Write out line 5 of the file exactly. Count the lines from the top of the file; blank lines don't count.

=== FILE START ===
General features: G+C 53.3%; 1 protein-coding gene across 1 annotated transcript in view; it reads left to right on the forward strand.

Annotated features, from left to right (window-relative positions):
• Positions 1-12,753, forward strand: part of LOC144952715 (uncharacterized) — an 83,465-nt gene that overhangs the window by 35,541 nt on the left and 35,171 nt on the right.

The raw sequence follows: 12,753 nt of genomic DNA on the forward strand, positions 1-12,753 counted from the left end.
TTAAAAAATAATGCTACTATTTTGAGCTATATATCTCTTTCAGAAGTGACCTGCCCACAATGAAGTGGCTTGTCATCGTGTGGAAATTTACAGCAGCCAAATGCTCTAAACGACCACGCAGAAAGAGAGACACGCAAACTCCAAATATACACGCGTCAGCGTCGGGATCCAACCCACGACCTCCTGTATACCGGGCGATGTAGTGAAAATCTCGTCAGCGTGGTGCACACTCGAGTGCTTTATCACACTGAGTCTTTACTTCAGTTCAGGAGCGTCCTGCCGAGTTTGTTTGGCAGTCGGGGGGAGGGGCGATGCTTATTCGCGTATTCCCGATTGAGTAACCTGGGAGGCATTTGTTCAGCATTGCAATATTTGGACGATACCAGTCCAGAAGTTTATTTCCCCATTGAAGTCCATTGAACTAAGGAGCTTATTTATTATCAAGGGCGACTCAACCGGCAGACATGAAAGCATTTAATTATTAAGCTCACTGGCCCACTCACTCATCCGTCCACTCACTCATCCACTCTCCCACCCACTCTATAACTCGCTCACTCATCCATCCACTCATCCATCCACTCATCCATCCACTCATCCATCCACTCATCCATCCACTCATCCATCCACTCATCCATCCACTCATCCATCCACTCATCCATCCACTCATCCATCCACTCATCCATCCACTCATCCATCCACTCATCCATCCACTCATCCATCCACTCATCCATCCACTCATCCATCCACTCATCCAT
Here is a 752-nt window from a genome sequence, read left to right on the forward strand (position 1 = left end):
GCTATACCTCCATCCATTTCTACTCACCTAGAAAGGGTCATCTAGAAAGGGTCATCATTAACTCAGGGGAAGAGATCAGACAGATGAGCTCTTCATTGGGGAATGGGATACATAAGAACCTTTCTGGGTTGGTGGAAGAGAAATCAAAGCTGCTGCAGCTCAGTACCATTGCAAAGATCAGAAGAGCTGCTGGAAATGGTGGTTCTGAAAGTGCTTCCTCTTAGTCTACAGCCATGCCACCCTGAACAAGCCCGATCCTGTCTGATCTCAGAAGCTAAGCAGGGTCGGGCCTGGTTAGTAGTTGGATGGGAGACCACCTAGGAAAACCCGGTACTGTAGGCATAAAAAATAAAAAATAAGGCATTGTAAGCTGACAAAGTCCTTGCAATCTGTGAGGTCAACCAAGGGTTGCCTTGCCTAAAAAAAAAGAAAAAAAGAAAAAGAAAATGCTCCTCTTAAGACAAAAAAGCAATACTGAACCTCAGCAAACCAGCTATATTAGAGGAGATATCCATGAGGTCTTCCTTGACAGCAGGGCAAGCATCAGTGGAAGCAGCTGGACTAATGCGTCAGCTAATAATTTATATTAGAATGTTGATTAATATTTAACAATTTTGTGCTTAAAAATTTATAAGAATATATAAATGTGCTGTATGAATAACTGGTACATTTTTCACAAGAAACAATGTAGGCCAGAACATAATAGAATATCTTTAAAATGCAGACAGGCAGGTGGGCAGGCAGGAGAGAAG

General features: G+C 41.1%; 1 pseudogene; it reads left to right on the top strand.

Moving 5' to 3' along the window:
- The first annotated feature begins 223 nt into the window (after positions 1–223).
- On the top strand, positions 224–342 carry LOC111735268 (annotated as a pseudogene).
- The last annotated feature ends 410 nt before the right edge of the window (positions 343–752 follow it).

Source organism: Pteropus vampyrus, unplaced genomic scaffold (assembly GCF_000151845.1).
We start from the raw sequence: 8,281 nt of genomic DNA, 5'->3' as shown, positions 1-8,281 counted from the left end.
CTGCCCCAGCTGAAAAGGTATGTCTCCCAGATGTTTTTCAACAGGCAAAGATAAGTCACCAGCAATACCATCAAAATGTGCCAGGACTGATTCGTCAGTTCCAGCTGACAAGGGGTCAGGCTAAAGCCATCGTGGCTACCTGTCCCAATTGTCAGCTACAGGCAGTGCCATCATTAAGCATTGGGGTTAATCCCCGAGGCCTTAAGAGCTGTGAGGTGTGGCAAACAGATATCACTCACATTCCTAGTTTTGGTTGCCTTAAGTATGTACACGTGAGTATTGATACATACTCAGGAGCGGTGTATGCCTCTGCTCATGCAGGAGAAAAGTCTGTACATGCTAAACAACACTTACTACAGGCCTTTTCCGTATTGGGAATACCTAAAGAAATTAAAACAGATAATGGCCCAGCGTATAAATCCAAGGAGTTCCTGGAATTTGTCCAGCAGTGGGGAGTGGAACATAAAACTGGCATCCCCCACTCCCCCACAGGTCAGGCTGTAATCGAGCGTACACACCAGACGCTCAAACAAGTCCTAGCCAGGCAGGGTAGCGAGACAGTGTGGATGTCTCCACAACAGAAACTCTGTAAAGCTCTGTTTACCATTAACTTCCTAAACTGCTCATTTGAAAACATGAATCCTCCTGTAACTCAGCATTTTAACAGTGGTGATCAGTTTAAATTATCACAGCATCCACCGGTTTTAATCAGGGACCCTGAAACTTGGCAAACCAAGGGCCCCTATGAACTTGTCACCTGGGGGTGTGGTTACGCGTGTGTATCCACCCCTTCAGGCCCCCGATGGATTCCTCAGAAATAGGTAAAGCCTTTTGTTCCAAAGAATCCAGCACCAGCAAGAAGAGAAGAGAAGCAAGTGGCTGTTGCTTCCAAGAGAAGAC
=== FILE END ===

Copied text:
TTAAAAAATAATGCTACTATTTTGAGCTATATATCTCTTTCAGAAGTGACCTGCCCACAATGAAGTGGCTTGTCATCGTGTGGAAATTTACAGCAGCCAAATGCTCTAAACGACCACGCAGAAAGAGAGACACGCAAACTCCAAATATACACGCGTCAGCGTCGGGATCCAACCCACGACCTCCTGTATACCGGGCGATGTAGTGAAAATCTCGTCAGCGTGGTGCACACTCGAGTGCTTTATCACACTGAGTCTTTACTTCAGTTCAGGAGCGTCCTGCCGAGTTTGTTTGGCAGTCGGGGGGAGGGGCGATGCTTATTCGCGTATTCCCGATTGAGTAACCTGGGAGGCATTTGTTCAGCATTGCAATATTTGGACGATACCAGTCCAGAAGTTTATTTCCCCATTGAAGTCCATTGAACTAAGGAGCTTATTTATTATCAAGGGCGACTCAACCGGCAGACATGAAAGCATTTAATTATTAAGCTCACTGGCCCACTCACTCATCCGTCCACTCACTCATCCACTCTCCCACCCACTCTATAACTCGCTCACTCATCCATCCACTCATCCATCCACTCATCCATCCACTCATCCATCCACTCATCCATCCACTCATCCATCCACTCATCCATCCACTCATCCATCCACTCATCCATCCACTCATCCATCCACTCATCCATCCACTCATCCATCCACTCATCCATCCACTCATCCATCCACTCATCCATCCACTCATCCATCCACTCATCCAT